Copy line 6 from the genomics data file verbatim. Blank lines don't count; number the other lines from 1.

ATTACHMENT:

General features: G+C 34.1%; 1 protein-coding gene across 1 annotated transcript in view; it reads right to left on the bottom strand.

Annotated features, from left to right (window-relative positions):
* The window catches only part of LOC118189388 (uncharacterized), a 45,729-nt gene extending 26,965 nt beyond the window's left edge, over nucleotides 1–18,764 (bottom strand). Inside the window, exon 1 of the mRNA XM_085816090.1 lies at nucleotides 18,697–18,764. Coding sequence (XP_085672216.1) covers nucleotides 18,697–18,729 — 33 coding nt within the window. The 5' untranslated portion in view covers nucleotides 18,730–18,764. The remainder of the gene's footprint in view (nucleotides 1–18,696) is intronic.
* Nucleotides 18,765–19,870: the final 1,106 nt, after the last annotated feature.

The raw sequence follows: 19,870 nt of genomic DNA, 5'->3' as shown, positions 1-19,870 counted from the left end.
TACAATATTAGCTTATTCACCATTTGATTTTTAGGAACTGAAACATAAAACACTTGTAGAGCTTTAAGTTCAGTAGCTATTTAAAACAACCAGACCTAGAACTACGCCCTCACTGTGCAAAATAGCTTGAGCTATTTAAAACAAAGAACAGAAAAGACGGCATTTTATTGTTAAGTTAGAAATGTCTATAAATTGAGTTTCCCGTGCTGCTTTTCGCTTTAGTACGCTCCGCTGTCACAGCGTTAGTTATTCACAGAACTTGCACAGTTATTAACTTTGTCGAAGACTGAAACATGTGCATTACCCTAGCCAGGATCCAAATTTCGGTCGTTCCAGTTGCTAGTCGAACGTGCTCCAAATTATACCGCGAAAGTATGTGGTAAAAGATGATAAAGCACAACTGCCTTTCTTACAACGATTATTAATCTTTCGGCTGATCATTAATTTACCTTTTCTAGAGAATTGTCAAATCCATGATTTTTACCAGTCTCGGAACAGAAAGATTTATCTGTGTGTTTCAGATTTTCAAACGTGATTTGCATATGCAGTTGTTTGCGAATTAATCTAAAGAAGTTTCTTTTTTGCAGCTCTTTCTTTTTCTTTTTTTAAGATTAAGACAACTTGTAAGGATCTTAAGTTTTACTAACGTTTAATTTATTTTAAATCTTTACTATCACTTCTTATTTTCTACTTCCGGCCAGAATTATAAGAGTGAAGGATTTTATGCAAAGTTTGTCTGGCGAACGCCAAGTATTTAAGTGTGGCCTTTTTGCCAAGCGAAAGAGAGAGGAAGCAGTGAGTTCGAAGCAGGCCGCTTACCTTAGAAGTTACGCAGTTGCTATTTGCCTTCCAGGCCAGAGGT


TACAATATTAGCTTATTCACCATTTGATTTTTAGGAACTGAAACATAAAACACTTGTAGAGCTTTAAGTTCAGTAGCTATTTAAAACAACCAGACCTAGAACTACGCCCTCACTGTGCAAAATAGCTTGAGCTATTTAAAACAAAGAACAGAAAAGACGGCATTTTATTGTTAAGTTAGAAATGTCTATAAATTGAGTTTCCCGTGCTGCTTTTCGCTTTAGTACGCTCCGCTGTCACAGCGTTAGTTATTCACAGAACTTGCACAGTTATTAACTTTGTCGAAGACTGAAACATGTGCATTACCCTAGCCAGGATCCAAATTTCGGTCGTTCCAGTTGCTAGTCGAACGTGCTCCAAATTATACCGCGAAAGTATGTGGTAAAAGATGATAAAGCACAACTGCCTTTCTTACAACGATTATTAATCTTTCGGCTGATCATTAATTTACCTTTTCTAGAGAATTGTCAAATCCATGATTTTTACCAGTCTCGGAACAGAAAGATTTATCTGTGTGTTTCAGATTTTCAAACGTGATTTGCATATGCAGTTGTTTGCGAATTAATCTAAAGAAGTTTCTTTTTTGCAGCTCTTTCTTTTTCTTTTTTTAAGATTAAGACAACTTGTAAGGATCTTAAGTTTTACTAACGTTTAATTTATTTTAAATCTTTACTATCACTTCTTATTTTCTACTTCCGGCCAGAATTATAAGAGTGAAGGATTTTATGCAAAGTTTGTCTGGCGAACGCCAAGTATTTAAGTGTGGCCTTTTTGCCAAGCGAAAGAGAGAGGAAGCAGTGAGTTCGAAGCAGGCCGCTTACCTTAGAAGTTACGCAGTTGCTATTTGCCTTCCAGGCCAGAGGT